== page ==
Nevertheless, Engstler can make a real impact on the defensive end. She helped force the final South Carolina deficit of March Madness in the second quarter of the Final Four game with her ability to wreck through passing lanes and get out in transition. She’s also an excellent rebounder and passer, though her scoring could use some work. Her free-throw shooting was under 65 percent in college and she barely hit any jumpers during the tournament. If her offensive game continues to develop, though — and Engstler’s had a meteoric rise so far — this is a steal for Indiana.
5. New York Liberty: Nyara Sabally, C, Oregon
Sabally has one of the highest ceilings in this year’s draft, and her sister Satou was already an All-Star in year two with Dallas. But the younger Sabally had two ACL tears in her collegiate career, and there’s always a lingering health risk with a player who has that type of injury history.
It’s also strange that the Liberty would invest in a big when they have Natasha Howard and signed Stefanie Dolson this offseason. New York seemingly values bigs with range, and for all of Sabally’s offensive gifts — she is a talented scorer and pick-and-roll big — she does not space the floor the way for a five-out offense. Sabally is also not a defensive stalwart, and that’s where this team needs help. The talent is undeniable, but the fit with New York is a little strange.
6. Indiana Fever: Lexie Hull, G, Stanford
New general manager Lin Dunn said predraft that she didn’t want to have to teach defense with the Fever this year, she wanted to draft it. That’s the best way to understand the pick of Lexie Hull, who wasn’t mocked anywhere near the first round by most outlets. Hull was a good help defender at Stanford and stuffed the box score with 2.2 steals per game. The Cardinal were also second in the country in defensive rating.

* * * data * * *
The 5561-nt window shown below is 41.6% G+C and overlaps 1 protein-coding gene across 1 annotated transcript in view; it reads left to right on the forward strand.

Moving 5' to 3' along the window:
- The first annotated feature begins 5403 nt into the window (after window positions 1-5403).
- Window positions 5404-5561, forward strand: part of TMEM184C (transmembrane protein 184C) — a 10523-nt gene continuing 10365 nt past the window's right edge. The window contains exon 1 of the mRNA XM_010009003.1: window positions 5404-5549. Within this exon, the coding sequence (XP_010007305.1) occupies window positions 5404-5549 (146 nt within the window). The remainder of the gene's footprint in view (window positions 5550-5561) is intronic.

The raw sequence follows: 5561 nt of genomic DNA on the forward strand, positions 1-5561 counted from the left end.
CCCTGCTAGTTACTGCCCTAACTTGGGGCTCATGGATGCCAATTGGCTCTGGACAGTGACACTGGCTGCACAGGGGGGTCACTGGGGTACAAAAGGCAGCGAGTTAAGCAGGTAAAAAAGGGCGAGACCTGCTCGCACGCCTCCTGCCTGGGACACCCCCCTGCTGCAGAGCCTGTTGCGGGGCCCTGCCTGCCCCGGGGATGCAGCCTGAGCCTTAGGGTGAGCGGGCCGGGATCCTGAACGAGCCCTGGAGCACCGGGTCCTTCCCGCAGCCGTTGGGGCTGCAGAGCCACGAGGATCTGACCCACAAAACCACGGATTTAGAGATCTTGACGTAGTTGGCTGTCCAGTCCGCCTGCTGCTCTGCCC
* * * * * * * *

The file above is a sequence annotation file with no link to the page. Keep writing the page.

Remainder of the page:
But that defensive success largely stemmed from Cameron Brink and an overall strong team ecosystem, not Hull by herself. And it’s not like the Fever are getting a stout individual defender; even though Hull has good size, she doesn’t have the athleticism to contain strong perimeter players. And it’s not like the Stanford guard is going to be an offensive dynamo — she’s a great 3-point specialist on catch-and-shoots, especially if her release quickens, but she doesn’t have the handle to create for herself or others.
Hull could be a solid role player going forward. She’s been an integral part of an incredibly successful Stanford team for four years. But she would have been available much later for Indiana.
7. Dallas Wings: Veronica Burton, G, Northwestern
The Wings have loads of capable ball handlers but needed to improve their defense after ranking in the bottom half of the league (eighth) in 2021. Finding a defensive-minded player who can also fill in at point guard, arguably the weakest position in Dallas’ roster, is an excellent use of a first-round pick. Burton is a great playmaker who can create her own shot and get to the line, where she shot above 80 percent for her college career. There should be a strong jump-shooter in there, even if Burton was an average 3-point shooter at Northwestern.
But Burton was special defensively, a multi-time DPOY in the Big Ten whose steal rates suggest she can do much of the same in the pros. She can play next to any of the current Wings guards right now.